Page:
“Each business-organization follows a unique path of its capability development. Therefore, the vastly used cookbook recipes of capability development do not guarantee same results across all organizations,” said Aurangzeab Butt, who successfully defended his doctoral thesis at the University of Vaasa.
Butt’s doctoral research is a longitudinal study of organizational capability development process. The dissertation analyses the heterogenous development paths of project portfolio management capability (PPMC).
The capability of an organization is its potential ability and capacity to get meaningful business outcomes, for example, new product development capability. A business organization can possess several different capabilities. Business organizations generate customer value with these capabilities.
Different organizational structures, business processes, and talented people altogether combine and create these capabilities. Business organizations develop, maintain, upgrade, and combine different capabilities in response to changing business environment.
“The performance of an organizational capability is dependent on the business context of its development. Equally important for the leaders and managers is to understand that organizations are social systems where the development of one capability affects other capabilities too. An isolated focus on the development of one single capability shall only lead to short-term performances. Whereas, in long-term, such capabilities resist to face new business challenges,” said Butt.
According to this doctoral research, the ever-expanding resource base of successful organizations establishes a shared vision about future. These organizations can sustain their success by combining capability inventing, refreshing, and the continuous refinement efforts. Otherwise, capabilities developed through a readymade singular approach become expensive in the long run. It is because of that the value creation potential through such capabilities decreases in the dynamic business environment.
Conceptualizing project portfolio management capability and investigating its development
The main focus of the doctoral research is on project portfolio management capability. Like many others, project portfolio management’s cookbook recipes are frequent in literature. Whereas, investigating its development as an organizational capability is rare.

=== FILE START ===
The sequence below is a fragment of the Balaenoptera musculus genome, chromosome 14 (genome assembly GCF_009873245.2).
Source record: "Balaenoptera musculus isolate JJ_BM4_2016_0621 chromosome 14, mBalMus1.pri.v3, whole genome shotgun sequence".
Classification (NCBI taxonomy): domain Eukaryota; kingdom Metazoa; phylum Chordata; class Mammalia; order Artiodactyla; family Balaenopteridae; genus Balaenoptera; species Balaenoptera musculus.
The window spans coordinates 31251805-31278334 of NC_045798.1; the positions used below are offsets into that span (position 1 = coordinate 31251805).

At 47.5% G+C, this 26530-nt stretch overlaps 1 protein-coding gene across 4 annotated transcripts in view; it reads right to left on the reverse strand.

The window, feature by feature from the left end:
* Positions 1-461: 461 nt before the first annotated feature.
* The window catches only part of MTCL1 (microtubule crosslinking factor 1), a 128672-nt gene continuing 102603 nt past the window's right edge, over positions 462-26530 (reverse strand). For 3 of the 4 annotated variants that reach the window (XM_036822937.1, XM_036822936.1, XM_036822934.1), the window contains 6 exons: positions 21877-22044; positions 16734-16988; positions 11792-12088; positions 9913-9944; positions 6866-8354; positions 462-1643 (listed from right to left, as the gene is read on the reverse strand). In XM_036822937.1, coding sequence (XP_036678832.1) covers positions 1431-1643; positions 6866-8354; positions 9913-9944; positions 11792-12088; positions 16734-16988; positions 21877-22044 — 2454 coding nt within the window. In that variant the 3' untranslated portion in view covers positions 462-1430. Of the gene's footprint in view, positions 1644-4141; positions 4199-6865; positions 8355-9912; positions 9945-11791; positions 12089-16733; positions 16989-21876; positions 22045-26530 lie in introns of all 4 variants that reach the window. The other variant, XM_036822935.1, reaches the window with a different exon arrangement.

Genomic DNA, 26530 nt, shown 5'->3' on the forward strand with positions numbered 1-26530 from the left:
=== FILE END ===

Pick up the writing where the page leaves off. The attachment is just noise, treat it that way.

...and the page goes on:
Aurangzeab developed a framework for investigating the development of project portfolio management capability (PPMC) in business organizations. Then collected data spread over nine years from an industrial organization. The findings show that the development of project portfolio management capability (PPMC) were different across different businesses of a single multinational industrial organization. It is because the capability development context was different between these business units. Therefore, the talented people in different businesses learned a different way-of-working to practice the same organizational capability, PPMC.
For a detailed analysis of capability development, this doctoral research studied the day-to-day work accomplished through the project portfolio management capability – these are called Work routines of an organization. These work routines are responsible for business performance outcomes.
Learning organizations can develop high performing capabilities
This doctoral research has confirmed that high performance from an organizational capability is not universally achievable across all organizations. High performing capabilities develop with an approach similar to learning organizations. It is because learning organizations can simultaneously activate three learning cycles. Each learning cycle serves its special purpose in organizational capability development.
The capabilities developed through these three learning cycles are more likely to produce high business performances. Whereas, limited learning through a single cycle shall only lead to short-term performances.
In this doctoral research, Aurangzeab Butt has used these three learning cycles as the mechanisms responsible for making, changing and breaking of organizational capability development paths.
Earlier in literature, path dependence has long been considered as a reason for organizational resistance towards change.
Contrarily, this PhD research shows that path dependence can also be a source of creating high performing organizational capabilities. It is possible by the making, changing, and breaking of capability development paths by combining the three learning cycles – like a learning organization. Furthermore, without the activation of all three learning cycles these organizational capabilities offer unintended resistance to change. Such capabilities become only best practices on the path of limited development choices for future.